3. I don’t feel like I’m in a place in my life right now where I can recover well enough for super high (for me) mileage weeks. I’ve cut back and I’ve been doing 50-55ish miles a week lately (still using my awesome coach for all of my training), along with some peloton classes and mastering my pt exercises, and it feels like such a happy combo for me. I had zero hamstring pain which just felt amazing. I didn’t feel my glutes working the entire race, but for most of it, I did!
4. I was in my late luteal phase for the race (aka when I usually run my worst), but I actually felt really strong. I decided before the race that I wouldn’t think about the phase I was in and that it wouldn’t affect me. So while I believe hormones affect our running at points, I think it is more mental than anything for me.
5. I need to avoid trying to start music on my watch during a race. I wanted to turn it on during the race to get a fun beat in my head but ended up stopping my watch, then lapping it, then changing the screen ha… I finally gave up and remembered I like racing without music a lot too.
6. Racing is a million times more fun when you aren’t thinking about your dang hamstring the whole time or worrying about making it to the next porta-potty… Boston this year hurt. Random Q about my Boston bathroom issues… I was regular with vitamins and magnesium for months leading up to the marathon and forgot to pack them for Boston, so I went a few days without them. Could that have also partly caused bathroom issues?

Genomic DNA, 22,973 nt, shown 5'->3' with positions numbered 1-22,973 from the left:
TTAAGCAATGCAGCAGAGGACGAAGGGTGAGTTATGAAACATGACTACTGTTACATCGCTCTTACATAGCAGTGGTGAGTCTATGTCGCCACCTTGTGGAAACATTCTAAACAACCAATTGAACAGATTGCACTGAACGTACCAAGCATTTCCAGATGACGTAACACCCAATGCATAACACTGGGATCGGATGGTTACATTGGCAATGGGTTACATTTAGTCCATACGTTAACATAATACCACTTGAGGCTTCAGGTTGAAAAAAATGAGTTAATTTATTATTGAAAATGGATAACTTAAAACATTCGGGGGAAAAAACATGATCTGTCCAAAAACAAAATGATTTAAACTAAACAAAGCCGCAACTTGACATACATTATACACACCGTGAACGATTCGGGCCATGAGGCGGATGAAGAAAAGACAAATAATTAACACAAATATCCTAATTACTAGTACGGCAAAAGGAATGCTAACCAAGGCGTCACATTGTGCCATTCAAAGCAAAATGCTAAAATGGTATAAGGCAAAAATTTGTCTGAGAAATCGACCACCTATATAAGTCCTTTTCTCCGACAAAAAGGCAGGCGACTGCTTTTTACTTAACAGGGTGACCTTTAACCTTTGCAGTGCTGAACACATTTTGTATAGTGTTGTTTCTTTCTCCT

7. In the last mile, I was really hurting. I reminded myself over and over again that this wasn’t actually going to kill me, so I needed to turn off my brain for just a few minutes, and then I could return to being my usual dramatic self again;). It worked.
8. I love the running community. I feel so united with so many people at races. Everyone is cheering each other on and doing something hard… no matter what the pace or distance is, we are all moving forward together.
And now time for the kid’s thoughts on their 1k race!
Brooke: “I was excited to run but a little bit nervous. I started out way too fast so I was tired. There were so many little kids in front of me that I was worried I was going to trip. At the end, I was ready to have a slushy. I tried to sprint at the end, but it felt like I was running in slow motion. Soccer is still my #1.”
Skye: “I ran the whole time. And I got a medal, a plastic one. Umm, Beck got carried by dada. I wanted to walk, but I wanted to run too. I run with my dada. Brooke ran with Mom. Beck didn’t bring his binky. I got new running shoes (she didn’t, actually;) and I ran with them on. That I ran really far. People took pictures of me. I got a slushy.”
Beck: His exact quote when I showed him his race photos–> “I run race. Ummm I run race with dada. I run with dada. Mom, I run with dada. MOOOOM, I run with dada. Uhhhh, I got that (pointing to the medal).”
He walked around like this afterward to help him recover after such a hard effort.
The free slushy and popsicles will make all the kids who ran on Saturday want to do this every year.
This race puts on quite an event for the whole family!
Who else raced this weekend? How did it go?
Any races in your area that put together a great race for everyone?
When you put in a hard effort, and you are standing recovering, do you put your hands on your knees, standing tall with your hands on your head or on your back (like Beck)?
A question from Skye today, “Do you like animals?”